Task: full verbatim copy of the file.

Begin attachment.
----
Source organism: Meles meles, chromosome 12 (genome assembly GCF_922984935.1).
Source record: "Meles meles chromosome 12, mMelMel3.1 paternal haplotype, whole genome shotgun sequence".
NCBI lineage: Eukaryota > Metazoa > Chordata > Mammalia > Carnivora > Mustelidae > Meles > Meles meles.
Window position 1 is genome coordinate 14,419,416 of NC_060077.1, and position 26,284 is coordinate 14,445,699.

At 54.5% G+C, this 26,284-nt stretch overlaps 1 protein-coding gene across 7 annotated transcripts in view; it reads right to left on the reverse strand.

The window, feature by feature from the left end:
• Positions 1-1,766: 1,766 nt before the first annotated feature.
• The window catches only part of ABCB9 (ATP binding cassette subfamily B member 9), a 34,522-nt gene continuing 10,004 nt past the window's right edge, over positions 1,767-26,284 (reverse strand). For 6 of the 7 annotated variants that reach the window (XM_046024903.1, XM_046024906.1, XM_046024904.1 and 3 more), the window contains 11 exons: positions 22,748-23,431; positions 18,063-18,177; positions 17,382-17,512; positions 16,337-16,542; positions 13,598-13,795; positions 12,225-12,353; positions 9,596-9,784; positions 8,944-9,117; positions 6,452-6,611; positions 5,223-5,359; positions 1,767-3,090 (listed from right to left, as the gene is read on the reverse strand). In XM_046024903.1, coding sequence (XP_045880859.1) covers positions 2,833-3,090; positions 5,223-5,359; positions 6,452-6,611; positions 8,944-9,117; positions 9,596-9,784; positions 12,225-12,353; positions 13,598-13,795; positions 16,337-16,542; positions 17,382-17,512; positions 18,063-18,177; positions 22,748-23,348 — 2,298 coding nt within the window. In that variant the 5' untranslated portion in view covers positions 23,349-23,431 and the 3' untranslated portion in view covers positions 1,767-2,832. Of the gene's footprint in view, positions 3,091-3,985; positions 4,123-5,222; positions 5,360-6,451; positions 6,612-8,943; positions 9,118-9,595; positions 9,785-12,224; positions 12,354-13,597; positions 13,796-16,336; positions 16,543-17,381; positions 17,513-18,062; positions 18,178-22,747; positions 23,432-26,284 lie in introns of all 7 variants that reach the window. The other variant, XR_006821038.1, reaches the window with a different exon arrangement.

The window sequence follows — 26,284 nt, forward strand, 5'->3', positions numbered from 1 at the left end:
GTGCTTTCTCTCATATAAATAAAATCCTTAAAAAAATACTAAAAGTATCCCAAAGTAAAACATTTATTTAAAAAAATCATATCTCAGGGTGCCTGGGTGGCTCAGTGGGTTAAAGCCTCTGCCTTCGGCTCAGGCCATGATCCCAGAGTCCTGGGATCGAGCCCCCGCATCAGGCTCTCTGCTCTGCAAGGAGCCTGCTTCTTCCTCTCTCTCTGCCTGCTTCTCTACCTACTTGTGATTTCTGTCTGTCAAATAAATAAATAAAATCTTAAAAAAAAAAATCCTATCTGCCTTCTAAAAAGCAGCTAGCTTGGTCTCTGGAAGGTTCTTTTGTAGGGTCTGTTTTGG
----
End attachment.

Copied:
Source organism: Meles meles, chromosome 12 (genome assembly GCF_922984935.1).
Source record: "Meles meles chromosome 12, mMelMel3.1 paternal haplotype, whole genome shotgun sequence".
NCBI lineage: Eukaryota > Metazoa > Chordata > Mammalia > Carnivora > Mustelidae > Meles > Meles meles.
Window position 1 is genome coordinate 14,419,416 of NC_060077.1, and position 26,284 is coordinate 14,445,699.

At 54.5% G+C, this 26,284-nt stretch overlaps 1 protein-coding gene across 7 annotated transcripts in view; it reads right to left on the reverse strand.

The window, feature by feature from the left end:
• Positions 1-1,766: 1,766 nt before the first annotated feature.
• The window catches only part of ABCB9 (ATP binding cassette subfamily B member 9), a 34,522-nt gene continuing 10,004 nt past the window's right edge, over positions 1,767-26,284 (reverse strand). For 6 of the 7 annotated variants that reach the window (XM_046024903.1, XM_046024906.1, XM_046024904.1 and 3 more), the window contains 11 exons: positions 22,748-23,431; positions 18,063-18,177; positions 17,382-17,512; positions 16,337-16,542; positions 13,598-13,795; positions 12,225-12,353; positions 9,596-9,784; positions 8,944-9,117; positions 6,452-6,611; positions 5,223-5,359; positions 1,767-3,090 (listed from right to left, as the gene is read on the reverse strand). In XM_046024903.1, coding sequence (XP_045880859.1) covers positions 2,833-3,090; positions 5,223-5,359; positions 6,452-6,611; positions 8,944-9,117; positions 9,596-9,784; positions 12,225-12,353; positions 13,598-13,795; positions 16,337-16,542; positions 17,382-17,512; positions 18,063-18,177; positions 22,748-23,348 — 2,298 coding nt within the window. In that variant the 5' untranslated portion in view covers positions 23,349-23,431 and the 3' untranslated portion in view covers positions 1,767-2,832. Of the gene's footprint in view, positions 3,091-3,985; positions 4,123-5,222; positions 5,360-6,451; positions 6,612-8,943; positions 9,118-9,595; positions 9,785-12,224; positions 12,354-13,597; positions 13,796-16,336; positions 16,543-17,381; positions 17,513-18,062; positions 18,178-22,747; positions 23,432-26,284 lie in introns of all 7 variants that reach the window. The other variant, XR_006821038.1, reaches the window with a different exon arrangement.

The window sequence follows — 26,284 nt, forward strand, 5'->3', positions numbered from 1 at the left end:
GTGCTTTCTCTCATATAAATAAAATCCTTAAAAAAATACTAAAAGTATCCCAAAGTAAAACATTTATTTAAAAAAATCATATCTCAGGGTGCCTGGGTGGCTCAGTGGGTTAAAGCCTCTGCCTTCGGCTCAGGCCATGATCCCAGAGTCCTGGGATCGAGCCCCCGCATCAGGCTCTCTGCTCTGCAAGGAGCCTGCTTCTTCCTCTCTCTCTGCCTGCTTCTCTACCTACTTGTGATTTCTGTCTGTCAAATAAATAAATAAAATCTTAAAAAAAAAAATCCTATCTGCCTTCTAAAAAGCAGCTAGCTTGGTCTCTGGAAGGTTCTTTTGTAGGGTCTGTTTTGG